Re-Writing Descartes,
By Re-doing Mathematics
(and Relationships. and Self-Revision)...

Story Evolution

A reflection triggered by Grobstein's Writing Descartes ...


9 July 2004

With much gratitude to the middleman/conversation starter....

René! WAKE UP!

(Sorry to shout, but THIS one's IMPORTANT....):

there's some new information "just" come down the pike--well, okay: I just picked it up in Jim Marshall's presentation in the Information Group yesterday morning, but I understand it's been circulating for @ least 40 years...

information you didn't have when you set out to find the un-doubtable, and which
--having it--you might never have set out to find.

During your morning meditations in bed, when (according to your biographer, Rob Wozniak), you were

struck by the sharp contrast between the certainty of mathematics and the controversial nature of philosophy, and came to believe that the sciences could be made to yield results as certain as those of mathematics ,

here's what you didn't know:

that in the 1960's, an American mathematician named Gregory Chaitin would begin working on a proof that the very structure of arithmetic is random. Sure, lots of equations (even some *diophantine* equations) are solveable, but their solutions may not generalizable; there may be no rule, no abstraction, to be drawn from the solution. What this means is that there are some patterns with no (further) explanation; what they are is simply what they are. To mathematicians obsessed with finding the explanations (for instance) for the properties of certain elusive functions, Chaitin says, "What we know now is good enough." I'm quite amused by the thought that, in doing so, he is following the pragmatists, saying that we cannot know everything, but we do "know enough"--and so calling a halt to a particular line of inquiry.

Now, Chaitin doesn't at all "give up" on math: he counsels instead against the (futile) search for certain foundations, and advises more work in experimental arithmetic. What he ended up with has been called the "ultimate in undecidability theorems": a claim that there are forms of mathematical information that are "not compressible"(i.e., that "there's nothing smaller than the information itself"). His resulting argument to "give up on completeness," to acknowledge that there are numbers, and number sequences, that are unknowable in terms of other things (=non-compressible), that some digits "stand on their own, independent of any others" (and so their appearance in a sequence is unpredictable, i.e. random) places uncertainty at the heart of mathematics...

Now (full disclosure) I checked out of doing math with h.s. Algebra II...but last fall, I was one of the organizers of a series of interdisciplinary conversations at Bryn Mawr exploring What Counts? Measuring Ourselves and the World. The punch line of that series, as I heard it enumerated repeatedly (though surely others were picking up other patterns) was that human beings have a long history, going back @ least to the Pythagoreans, of using numbers as a way of seeking fixed invariants in a universe that is full of change. In that series, I heard us repeatedly opposing the 'approximation of value' that numbers represent against a qualitative mode of working that attends more fully to the complexities of whatever (say: student performance) is being measured. But we didn't talk then about Chaitin's work--and learning about it for this first time this morning, I realized that the opposition (I heard us) set up in our series was another of those false binaries I've talked about elsewhere: the relationships between numbers no more form a formal axiomatic system than does...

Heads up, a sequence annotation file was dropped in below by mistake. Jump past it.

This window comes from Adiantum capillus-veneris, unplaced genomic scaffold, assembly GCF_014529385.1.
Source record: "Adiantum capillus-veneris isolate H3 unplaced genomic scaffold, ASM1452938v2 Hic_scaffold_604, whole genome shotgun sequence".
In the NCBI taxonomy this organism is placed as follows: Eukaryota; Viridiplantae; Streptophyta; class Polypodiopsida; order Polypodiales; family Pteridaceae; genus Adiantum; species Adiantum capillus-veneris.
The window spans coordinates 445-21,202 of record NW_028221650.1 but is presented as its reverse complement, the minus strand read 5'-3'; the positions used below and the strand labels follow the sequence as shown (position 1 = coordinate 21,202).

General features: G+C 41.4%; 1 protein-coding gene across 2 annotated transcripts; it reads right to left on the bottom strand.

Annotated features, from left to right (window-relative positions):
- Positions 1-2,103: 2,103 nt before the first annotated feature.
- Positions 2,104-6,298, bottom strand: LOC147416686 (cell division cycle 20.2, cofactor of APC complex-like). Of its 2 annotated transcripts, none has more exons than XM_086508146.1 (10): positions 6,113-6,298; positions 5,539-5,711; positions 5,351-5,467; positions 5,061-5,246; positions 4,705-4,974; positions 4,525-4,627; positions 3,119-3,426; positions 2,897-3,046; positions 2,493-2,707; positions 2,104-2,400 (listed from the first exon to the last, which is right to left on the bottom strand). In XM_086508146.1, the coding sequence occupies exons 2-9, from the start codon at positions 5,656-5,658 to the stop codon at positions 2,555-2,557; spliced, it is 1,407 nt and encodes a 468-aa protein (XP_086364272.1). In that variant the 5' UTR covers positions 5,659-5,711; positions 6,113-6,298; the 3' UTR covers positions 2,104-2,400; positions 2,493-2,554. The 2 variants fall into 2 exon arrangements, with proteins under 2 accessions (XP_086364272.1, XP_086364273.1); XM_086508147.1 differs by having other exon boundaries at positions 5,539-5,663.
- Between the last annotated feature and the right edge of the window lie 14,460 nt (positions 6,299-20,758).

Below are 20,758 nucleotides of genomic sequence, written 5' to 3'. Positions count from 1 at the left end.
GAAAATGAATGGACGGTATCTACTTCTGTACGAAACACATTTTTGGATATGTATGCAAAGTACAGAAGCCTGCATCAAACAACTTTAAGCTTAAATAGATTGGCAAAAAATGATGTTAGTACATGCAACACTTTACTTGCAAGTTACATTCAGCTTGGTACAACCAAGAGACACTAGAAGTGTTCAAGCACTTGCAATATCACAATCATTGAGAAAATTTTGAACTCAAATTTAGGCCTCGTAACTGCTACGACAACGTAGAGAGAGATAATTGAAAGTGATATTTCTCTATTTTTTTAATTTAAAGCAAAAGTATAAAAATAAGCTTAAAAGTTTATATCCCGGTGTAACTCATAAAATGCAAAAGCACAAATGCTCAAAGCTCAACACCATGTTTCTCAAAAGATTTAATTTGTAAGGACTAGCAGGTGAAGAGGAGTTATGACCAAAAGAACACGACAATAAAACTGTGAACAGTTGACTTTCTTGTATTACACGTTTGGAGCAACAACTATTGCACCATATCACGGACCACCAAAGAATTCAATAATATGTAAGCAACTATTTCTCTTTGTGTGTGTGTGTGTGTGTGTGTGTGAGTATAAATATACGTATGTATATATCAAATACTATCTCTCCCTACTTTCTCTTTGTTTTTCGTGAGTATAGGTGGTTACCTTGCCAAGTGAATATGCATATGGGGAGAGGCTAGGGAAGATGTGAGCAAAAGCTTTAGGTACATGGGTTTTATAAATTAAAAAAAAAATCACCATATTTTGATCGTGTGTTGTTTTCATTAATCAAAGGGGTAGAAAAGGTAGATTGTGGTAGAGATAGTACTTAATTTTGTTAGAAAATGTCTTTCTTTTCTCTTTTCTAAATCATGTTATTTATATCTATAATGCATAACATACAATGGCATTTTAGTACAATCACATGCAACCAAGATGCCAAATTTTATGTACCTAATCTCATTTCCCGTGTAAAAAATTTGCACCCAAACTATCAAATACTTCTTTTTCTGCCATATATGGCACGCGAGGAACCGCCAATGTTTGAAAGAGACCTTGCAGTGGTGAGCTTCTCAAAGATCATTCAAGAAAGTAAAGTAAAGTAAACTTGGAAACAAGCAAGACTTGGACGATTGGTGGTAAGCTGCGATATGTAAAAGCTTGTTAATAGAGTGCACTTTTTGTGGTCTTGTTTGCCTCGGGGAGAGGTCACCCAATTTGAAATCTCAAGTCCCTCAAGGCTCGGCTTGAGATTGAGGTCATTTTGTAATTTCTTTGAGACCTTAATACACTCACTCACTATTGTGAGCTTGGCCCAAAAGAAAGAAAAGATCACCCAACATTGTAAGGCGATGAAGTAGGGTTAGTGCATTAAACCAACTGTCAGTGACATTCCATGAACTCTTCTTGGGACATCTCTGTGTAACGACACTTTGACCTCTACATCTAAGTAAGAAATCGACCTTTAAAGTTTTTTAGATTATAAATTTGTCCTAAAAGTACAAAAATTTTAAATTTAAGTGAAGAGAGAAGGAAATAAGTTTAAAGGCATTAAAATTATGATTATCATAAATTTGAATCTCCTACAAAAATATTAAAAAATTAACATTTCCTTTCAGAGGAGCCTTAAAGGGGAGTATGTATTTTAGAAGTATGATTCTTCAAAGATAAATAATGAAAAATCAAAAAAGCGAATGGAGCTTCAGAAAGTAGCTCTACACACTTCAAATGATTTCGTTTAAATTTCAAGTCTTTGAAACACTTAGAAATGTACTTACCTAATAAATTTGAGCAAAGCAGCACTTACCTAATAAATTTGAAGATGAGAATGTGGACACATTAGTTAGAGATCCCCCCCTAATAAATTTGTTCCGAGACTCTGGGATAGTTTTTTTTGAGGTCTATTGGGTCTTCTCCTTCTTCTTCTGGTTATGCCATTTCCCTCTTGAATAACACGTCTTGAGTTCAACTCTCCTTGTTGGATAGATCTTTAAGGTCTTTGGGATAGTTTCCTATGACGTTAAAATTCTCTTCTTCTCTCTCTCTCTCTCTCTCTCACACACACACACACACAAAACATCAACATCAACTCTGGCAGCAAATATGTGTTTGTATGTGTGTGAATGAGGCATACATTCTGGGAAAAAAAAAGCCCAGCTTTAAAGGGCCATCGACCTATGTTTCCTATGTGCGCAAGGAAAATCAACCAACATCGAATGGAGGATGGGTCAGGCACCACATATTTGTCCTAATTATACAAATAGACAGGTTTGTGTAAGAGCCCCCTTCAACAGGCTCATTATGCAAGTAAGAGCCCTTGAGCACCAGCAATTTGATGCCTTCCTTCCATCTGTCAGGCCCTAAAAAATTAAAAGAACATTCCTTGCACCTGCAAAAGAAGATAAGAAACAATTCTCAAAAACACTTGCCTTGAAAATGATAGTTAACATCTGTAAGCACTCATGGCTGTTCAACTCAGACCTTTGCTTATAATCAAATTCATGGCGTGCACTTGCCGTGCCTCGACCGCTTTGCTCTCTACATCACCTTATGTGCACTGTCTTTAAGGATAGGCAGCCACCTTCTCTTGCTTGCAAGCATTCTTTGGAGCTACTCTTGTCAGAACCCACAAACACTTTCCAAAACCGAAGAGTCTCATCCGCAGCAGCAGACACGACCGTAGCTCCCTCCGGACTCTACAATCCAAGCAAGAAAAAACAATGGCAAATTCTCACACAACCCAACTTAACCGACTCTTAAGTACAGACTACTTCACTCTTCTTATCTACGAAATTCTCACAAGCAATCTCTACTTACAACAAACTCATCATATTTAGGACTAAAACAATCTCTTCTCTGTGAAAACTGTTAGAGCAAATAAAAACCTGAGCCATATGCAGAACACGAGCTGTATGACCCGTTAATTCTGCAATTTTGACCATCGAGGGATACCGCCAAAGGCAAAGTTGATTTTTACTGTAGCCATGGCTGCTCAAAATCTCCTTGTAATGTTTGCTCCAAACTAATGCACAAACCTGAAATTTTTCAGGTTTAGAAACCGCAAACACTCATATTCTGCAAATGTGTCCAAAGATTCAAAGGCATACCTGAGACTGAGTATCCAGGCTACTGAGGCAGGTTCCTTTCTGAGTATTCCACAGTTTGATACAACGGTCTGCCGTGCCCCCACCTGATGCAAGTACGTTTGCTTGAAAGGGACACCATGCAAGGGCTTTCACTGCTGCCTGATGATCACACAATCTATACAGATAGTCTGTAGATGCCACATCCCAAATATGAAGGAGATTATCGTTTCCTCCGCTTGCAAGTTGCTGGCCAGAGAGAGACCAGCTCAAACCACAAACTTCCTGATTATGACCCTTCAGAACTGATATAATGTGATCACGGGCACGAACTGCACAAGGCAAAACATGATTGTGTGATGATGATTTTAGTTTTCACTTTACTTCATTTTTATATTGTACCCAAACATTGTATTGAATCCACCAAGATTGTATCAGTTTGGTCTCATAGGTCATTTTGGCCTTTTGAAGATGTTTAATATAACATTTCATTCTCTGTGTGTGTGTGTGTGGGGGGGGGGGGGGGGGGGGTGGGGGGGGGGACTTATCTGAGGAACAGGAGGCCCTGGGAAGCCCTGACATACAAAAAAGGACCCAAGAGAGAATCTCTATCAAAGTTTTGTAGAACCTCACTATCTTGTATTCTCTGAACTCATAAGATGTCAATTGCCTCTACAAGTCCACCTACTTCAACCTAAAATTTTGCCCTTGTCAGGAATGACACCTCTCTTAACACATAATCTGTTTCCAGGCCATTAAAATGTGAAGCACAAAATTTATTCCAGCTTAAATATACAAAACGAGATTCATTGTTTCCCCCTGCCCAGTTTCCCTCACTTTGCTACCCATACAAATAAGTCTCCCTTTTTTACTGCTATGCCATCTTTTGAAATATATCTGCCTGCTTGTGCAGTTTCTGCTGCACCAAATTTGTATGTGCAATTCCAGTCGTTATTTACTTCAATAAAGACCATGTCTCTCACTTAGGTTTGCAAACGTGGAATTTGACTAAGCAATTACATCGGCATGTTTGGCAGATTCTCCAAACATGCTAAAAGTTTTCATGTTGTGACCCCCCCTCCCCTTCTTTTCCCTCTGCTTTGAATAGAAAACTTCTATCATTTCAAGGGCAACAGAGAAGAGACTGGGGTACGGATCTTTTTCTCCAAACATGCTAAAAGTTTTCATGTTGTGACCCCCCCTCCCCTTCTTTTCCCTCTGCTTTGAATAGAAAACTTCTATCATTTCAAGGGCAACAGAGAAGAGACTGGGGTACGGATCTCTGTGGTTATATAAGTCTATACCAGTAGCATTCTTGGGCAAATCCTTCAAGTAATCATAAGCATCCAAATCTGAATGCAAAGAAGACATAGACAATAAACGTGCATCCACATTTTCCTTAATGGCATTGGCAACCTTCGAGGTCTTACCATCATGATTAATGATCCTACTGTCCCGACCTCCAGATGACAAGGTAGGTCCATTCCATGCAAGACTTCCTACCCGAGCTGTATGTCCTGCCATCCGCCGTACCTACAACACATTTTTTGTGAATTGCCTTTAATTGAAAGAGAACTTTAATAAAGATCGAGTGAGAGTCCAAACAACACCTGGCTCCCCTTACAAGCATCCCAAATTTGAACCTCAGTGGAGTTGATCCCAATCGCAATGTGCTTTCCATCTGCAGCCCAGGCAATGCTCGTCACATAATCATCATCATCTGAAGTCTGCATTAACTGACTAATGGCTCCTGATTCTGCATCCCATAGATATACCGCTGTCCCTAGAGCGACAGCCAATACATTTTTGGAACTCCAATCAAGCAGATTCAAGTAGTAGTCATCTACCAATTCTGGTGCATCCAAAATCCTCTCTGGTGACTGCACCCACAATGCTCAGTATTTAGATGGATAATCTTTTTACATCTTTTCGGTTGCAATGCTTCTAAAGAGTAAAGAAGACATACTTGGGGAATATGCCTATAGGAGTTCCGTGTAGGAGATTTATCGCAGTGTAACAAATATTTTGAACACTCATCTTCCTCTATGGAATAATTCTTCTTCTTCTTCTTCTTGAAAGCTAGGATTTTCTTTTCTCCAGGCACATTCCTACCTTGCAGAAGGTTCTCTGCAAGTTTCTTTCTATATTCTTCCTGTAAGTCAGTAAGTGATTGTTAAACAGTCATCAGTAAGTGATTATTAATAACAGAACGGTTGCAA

The Human Brain.
The Universe.

In the "What Counts?" series, I heard us calling attention to the formal limits of number systems, but what Chaitin (just belatedly) taught me is that "foundationally" mathematics is NOT so limited, not so closed, not so "certain." And I'm (belatedly) now realizing that my childhood boredom (fear?) of mathematics was entirely displaced...it's just as uncertain, unpredictable (and thus: so surprising. and so interesting) as the rest of life. And I need to learn more about it...because it does have the ability to generate...

in the absence of certainty,

something new.

This has, for me, reverberations far beyond arithmetic.

For instance, the observation that the tyranny of the interpersonal is every bit as much of a danger as that of the intrapersonal...could now, in the language of Chaitin, be re-written as

"the danger is making a formal axiomatic system (=closed, w/ rules one can then predictably rely on) out of either"

...actually? out of anything, as per above:

the universe.
the self.

The July 9, 2004 Chronicle has a piece written by a college liberal arts prof about her current training in a psychoanalytic center. She concludes: "Freud famously referred to pyschoanalysis as 'the talking cure,' a description that my training institute would happily endorse. According to [the scholar-analyst] Adam Phillips, however, 'psychoanalysis...doesn't cure people so much as show them what it is about thesmelves that is incurable.'"

Seems to me a good/sharp/shorthand for what Anneliese mentioned: In my experience, the ability to think does not always suffice to change myself....insight (alone?) is generally acknowledged [in psychology] as rather limited, in therapeutic terms.

Reconception doesn't easily translate into revision.

So, René...is the earth (back/down there--where ARE you, anyhow?) shaking yet?

So...how far are we getting (and how do we measure the distance?) in revising you?

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